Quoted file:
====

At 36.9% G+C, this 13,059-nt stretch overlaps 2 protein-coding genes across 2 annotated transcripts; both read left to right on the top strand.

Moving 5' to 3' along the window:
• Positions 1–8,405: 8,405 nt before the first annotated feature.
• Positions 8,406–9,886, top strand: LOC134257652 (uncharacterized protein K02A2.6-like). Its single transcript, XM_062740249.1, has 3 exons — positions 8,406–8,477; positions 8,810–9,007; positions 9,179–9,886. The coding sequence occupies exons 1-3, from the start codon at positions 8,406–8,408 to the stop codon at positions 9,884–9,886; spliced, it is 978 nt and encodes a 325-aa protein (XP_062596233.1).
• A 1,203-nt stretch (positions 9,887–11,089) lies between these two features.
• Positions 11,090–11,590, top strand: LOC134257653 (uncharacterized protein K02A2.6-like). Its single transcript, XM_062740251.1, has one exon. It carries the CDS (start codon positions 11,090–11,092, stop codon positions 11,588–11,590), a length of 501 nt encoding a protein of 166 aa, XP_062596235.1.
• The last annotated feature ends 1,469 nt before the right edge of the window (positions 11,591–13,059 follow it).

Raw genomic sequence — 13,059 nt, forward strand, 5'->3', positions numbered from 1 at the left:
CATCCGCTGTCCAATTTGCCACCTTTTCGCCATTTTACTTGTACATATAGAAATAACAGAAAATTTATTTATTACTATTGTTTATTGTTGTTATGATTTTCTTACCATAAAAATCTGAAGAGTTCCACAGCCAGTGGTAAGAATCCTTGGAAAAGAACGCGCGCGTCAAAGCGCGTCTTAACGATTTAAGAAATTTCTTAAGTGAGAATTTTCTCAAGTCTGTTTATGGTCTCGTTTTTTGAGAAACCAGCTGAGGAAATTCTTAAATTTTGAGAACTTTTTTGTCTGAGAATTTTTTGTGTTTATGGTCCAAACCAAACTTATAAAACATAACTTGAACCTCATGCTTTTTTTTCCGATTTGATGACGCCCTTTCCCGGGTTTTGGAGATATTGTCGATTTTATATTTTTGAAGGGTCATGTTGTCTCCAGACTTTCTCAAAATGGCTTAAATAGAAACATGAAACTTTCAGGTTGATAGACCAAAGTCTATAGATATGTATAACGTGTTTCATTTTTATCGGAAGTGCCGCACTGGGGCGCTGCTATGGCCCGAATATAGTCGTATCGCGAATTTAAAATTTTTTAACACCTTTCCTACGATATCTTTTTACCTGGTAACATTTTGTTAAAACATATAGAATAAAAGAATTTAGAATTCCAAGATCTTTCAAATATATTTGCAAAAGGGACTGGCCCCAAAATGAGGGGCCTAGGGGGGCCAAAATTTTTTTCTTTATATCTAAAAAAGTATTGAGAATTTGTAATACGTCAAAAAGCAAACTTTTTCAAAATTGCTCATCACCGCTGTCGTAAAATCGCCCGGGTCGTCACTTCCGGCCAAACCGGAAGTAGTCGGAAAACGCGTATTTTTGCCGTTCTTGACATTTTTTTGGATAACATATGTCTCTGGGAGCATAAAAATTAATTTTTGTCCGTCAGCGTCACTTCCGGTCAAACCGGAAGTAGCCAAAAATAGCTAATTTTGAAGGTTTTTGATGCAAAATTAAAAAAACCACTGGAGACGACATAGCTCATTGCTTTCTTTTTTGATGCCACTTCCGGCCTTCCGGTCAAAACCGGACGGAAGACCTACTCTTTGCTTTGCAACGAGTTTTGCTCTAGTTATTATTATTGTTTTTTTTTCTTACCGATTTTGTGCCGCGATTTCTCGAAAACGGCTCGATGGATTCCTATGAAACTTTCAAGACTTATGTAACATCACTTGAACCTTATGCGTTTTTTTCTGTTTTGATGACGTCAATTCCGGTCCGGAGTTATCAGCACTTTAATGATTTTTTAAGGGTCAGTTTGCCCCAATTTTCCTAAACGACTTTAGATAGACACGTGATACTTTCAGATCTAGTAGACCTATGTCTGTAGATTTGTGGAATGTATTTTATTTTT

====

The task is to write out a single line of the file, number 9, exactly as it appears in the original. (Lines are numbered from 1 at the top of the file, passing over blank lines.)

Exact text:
CATCCGCTGTCCAATTTGCCACCTTTTCGCCATTTTACTTGTACATATAGAAATAACAGAAAATTTATTTATTACTATTGTTTATTGTTGTTATGATTTTCTTACCATAAAAATCTGAAGAGTTCCACAGCCAGTGGTAAGAATCCTTGGAAAAGAACGCGCGCGTCAAAGCGCGTCTTAACGATTTAAGAAATTTCTTAAGTGAGAATTTTCTCAAGTCTGTTTATGGTCTCGTTTTTTGAGAAACCAGCTGAGGAAATTCTTAAATTTTGAGAACTTTTTTGTCTGAGAATTTTTTGTGTTTATGGTCCAAACCAAACTTATAAAACATAACTTGAACCTCATGCTTTTTTTTCCGATTTGATGACGCCCTTTCCCGGGTTTTGGAGATATTGTCGATTTTATATTTTTGAAGGGTCATGTTGTCTCCAGACTTTCTCAAAATGGCTTAAATAGAAACATGAAACTTTCAGGTTGATAGACCAAAGTCTATAGATATGTATAACGTGTTTCATTTTTATCGGAAGTGCCGCACTGGGGCGCTGCTATGGCCCGAATATAGTCGTATCGCGAATTTAAAATTTTTTAACACCTTTCCTACGATATCTTTTTACCTGGTAACATTTTGTTAAAACATATAGAATAAAAGAATTTAGAATTCCAAGATCTTTCAAATATATTTGCAAAAGGGACTGGCCCCAAAATGAGGGGCCTAGGGGGGCCAAAATTTTTTTCTTTATATCTAAAAAAGTATTGAGAATTTGTAATACGTCAAAAAGCAAACTTTTTCAAAATTGCTCATCACCGCTGTCGTAAAATCGCCCGGGTCGTCACTTCCGGCCAAACCGGAAGTAGTCGGAAAACGCGTATTTTTGCCGTTCTTGACATTTTTTTGGATAACATATGTCTCTGGGAGCATAAAAATTAATTTTTGTCCGTCAGCGTCACTTCCGGTCAAACCGGAAGTAGCCAAAAATAGCTAATTTTGAAGGTTTTTGATGCAAAATTAAAAAAACCACTGGAGACGACATAGCTCATTGCTTTCTTTTTTGATGCCACTTCCGGCCTTCCGGTCAAAACCGGACGGAAGACCTACTCTTTGCTTTGCAACGAGTTTTGCTCTAGTTATTATTATTGTTTTTTTTTCTTACCGATTTTGTGCCGCGATTTCTCGAAAACGGCTCGATGGATTCCTATGAAACTTTCAAGACTTATGTAACATCACTTGAACCTTATGCGTTTTTTTCTGTTTTGATGACGTCAATTCCGGTCCGGAGTTATCAGCACTTTAATGATTTTTTAAGGGTCAGTTTGCCCCAATTTTCCTAAACGACTTTAGATAGACACGTGATACTTTCAGATCTAGTAGACCTATGTCTGTAGATTTGTGGAATGTATTTTATTTTT